For its first endeavour, the fledgeling brand Ophion surprised us with a nicely designed watch equipped with an interesting hand-wound movement. This first model, the OPH 960, was probably lacking a bit of personality and personalisation – standard looking movement, plain dial… With its new watch, the OPH 786, Ophion sets the bar much, much higher. With a convincing design, a great looking movement and multiple details that you usually find in a different price range, Ophion has resorted to several well-thought-out tricks to keep the watch at an affordable price. Let’s look at this 18th-century inspired watch in detail.
The story of Ophion watches starts in a country where watchmaking is not a renowned speciality: Spain. Certainly, watches are not produced there (they are assembled in Germany) but this is where Miguel Morales Ribas, the founder, comes from. Driven by his passion for watchmaking, he decided to create his own brand with affordability and a quality/price ratio in mind. This sounds familiar since various start-up brands use the same motto, however, unlike many, Miguel succeeded. His idea was to implement certain features of his dream watches (Voutilainen, Journe or Ferrier – obviously inaccessible pieces) in newly designed timepieces with a reasonable price tag. Rather plain and clean, the first watch of the brand was, however, pleasantly finished and assembled, as well as showing a nicely decorated movement – and not an ETA or a clone for once, but a 5-day, hand-wound calibre based on a Technotime ébauche.
While the first collection proved successful, Miguel decided to launch a second watch, this time with much more personality and even more attention to detail – and again, with affordability and value for money in mind. This Ophion OPH 786 is clearly an ode to ancient pocket watches and classic high-end Swiss codes – we won’t hide it, there’s a strong Breguet and Voutilainen influence. Classic styling, guilloché dial, blued hands and a highly decorated and highly modified movement are key elements that make the OPH 786 unique – and overall, quite a bang for the buck, as this watch retails for approximately EUR 2,000. This is clearly Longines’ territory (both in style and price), yet you’ll see that the quality and features play in a completely different league.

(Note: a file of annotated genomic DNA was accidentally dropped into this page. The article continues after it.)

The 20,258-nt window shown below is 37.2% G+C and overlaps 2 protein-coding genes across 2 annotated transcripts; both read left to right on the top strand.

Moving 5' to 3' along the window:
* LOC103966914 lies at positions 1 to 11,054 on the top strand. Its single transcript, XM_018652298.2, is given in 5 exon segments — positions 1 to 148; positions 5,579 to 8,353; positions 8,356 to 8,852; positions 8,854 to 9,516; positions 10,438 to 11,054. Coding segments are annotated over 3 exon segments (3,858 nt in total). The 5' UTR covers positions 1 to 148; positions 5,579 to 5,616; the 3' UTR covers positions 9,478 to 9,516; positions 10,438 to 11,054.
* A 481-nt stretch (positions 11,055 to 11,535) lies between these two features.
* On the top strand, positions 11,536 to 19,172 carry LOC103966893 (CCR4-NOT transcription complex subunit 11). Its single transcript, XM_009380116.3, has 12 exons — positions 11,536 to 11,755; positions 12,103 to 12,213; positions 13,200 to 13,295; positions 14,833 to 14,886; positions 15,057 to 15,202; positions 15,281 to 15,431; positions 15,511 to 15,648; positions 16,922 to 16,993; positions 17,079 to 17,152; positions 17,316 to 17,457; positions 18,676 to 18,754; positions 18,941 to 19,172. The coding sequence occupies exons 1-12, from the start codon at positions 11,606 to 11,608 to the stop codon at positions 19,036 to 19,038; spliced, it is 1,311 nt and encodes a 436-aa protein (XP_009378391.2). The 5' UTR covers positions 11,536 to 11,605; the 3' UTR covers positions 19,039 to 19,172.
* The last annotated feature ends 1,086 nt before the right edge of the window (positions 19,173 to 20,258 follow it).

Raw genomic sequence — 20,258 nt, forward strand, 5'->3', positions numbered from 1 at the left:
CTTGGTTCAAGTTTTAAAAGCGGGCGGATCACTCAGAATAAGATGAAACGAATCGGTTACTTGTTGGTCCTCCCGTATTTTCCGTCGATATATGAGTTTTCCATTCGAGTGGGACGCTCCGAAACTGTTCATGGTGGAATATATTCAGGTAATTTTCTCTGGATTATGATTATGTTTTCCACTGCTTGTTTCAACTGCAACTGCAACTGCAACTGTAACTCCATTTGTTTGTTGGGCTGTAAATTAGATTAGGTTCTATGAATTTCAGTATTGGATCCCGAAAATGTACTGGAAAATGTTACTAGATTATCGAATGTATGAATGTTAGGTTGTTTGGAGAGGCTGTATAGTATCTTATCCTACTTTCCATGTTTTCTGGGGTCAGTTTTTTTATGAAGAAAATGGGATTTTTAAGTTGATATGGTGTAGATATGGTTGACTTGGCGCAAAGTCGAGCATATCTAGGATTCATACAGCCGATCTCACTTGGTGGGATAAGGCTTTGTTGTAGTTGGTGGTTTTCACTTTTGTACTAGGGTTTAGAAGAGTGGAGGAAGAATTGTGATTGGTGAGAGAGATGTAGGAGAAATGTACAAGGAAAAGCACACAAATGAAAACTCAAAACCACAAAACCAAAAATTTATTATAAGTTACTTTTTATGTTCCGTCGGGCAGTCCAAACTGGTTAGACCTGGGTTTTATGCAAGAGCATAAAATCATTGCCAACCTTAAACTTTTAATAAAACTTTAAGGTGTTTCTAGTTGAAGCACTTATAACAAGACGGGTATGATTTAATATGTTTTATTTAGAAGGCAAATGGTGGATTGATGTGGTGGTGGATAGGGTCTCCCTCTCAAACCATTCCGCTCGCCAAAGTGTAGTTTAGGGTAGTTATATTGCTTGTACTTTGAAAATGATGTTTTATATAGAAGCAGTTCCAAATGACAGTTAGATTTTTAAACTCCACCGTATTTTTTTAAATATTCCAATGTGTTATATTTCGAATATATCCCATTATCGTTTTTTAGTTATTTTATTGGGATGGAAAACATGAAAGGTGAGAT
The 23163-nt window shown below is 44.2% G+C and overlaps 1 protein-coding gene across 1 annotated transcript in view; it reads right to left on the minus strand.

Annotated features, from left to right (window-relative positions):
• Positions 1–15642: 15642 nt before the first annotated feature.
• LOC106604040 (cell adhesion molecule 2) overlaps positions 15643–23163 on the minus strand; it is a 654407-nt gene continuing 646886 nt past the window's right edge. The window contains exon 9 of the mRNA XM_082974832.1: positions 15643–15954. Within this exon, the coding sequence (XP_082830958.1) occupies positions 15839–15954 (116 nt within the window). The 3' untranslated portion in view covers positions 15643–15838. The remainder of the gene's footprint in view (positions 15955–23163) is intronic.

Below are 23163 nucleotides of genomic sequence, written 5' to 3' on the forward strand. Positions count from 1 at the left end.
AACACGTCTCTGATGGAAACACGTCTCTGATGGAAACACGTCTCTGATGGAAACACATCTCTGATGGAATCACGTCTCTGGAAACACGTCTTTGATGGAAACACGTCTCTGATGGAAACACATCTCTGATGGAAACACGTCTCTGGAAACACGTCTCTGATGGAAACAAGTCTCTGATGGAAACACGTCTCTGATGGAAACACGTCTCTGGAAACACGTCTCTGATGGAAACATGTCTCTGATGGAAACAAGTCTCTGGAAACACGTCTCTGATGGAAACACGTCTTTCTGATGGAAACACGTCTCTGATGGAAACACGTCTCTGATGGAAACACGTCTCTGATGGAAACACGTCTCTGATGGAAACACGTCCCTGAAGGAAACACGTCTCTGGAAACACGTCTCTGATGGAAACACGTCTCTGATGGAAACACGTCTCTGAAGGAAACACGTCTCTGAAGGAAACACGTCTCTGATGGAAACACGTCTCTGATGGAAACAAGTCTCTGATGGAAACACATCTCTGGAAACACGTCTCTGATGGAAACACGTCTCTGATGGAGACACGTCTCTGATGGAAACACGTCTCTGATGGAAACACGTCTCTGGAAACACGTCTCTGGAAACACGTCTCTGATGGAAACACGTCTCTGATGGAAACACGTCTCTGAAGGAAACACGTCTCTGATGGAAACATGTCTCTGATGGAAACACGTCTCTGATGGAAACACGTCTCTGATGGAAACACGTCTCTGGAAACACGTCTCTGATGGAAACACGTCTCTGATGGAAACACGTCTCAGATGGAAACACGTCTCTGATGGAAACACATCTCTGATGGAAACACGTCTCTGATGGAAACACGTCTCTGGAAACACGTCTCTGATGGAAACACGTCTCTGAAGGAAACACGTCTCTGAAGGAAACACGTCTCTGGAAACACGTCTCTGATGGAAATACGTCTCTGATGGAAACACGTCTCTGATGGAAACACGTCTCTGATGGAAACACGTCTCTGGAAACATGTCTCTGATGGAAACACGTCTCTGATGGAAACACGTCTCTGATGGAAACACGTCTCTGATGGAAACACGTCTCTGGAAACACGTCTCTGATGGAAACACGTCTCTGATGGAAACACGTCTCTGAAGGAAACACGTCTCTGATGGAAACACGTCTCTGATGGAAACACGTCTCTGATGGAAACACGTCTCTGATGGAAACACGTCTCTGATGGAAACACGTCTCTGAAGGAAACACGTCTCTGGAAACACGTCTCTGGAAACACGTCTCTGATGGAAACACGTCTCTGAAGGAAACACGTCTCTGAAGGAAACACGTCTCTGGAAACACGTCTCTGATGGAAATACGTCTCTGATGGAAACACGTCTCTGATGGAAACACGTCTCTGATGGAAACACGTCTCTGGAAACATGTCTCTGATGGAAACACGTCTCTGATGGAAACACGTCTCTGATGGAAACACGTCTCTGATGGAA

Case and feel on the wrist
The case of the Ophion OPH 786 is rather simple. No bold design features, no originally shaped lugs or caseband. Just a simple, well-proportioned round stainless steel case, entirely polished with straight lugs. This is not an issue here because the vocation of the watch is clearly to steer on the traditional side of watchmaking. The case is composed of three parts: a convex (domed) bezel, a central container with a domed caseband (the sides of the case aren’t flat but rounded) and a screwed sapphire caseback. Simple at first sight, the case is slightly more complex than you’d think, due to the combination of various domed surfaces. It plays with the ambient light, it is softly shaped but not too simple either.
Proportions are also very pleasant, as the case measures 39mm in diameter (38.5mm for the bezel) and 10.35mm in height. While not exactly a true dress watch, it does qualify as an elegant timepiece with reasonable yet contemporary dimensions. It wears well, not too small and has some presence due to its elongated lugs. The knurled onion crown complements this classic design. In terms of quality, it is clear that Ophion has made an effort. This is something that photos can hardly relay but, as we got to wear the watches extensively, we can attest that Ophion isn’t playing in the same category as watches from Baume et Mercier or Longines. Assembly, polishing, weight and overall feel are much more pleasant. It’s neat, clean, solid and well assembled.
The Ophion OPH 786 are delivered on leather straps only (calf leather as standard, alligator leather on request) which are on par with the overall quality of the watch, even though the standard buckle feels a bit cheaper than the rest. Still, this combination of nice proportions, classic looks and a leather strap makes the Ophion a nice option for a daily watch, even though an additional weekend piece would be preferable if you want something more casual.
Dial: guilloché or grained
While the case is nicely executed and designed, the true beauty of the new Ophion OPH 786 can be appreciated on the dials. Three options are available: a dark grey with granular (grained) finish and a guilloché dial in silver or dark blue. Different in texture, they also bring a different look to the watch.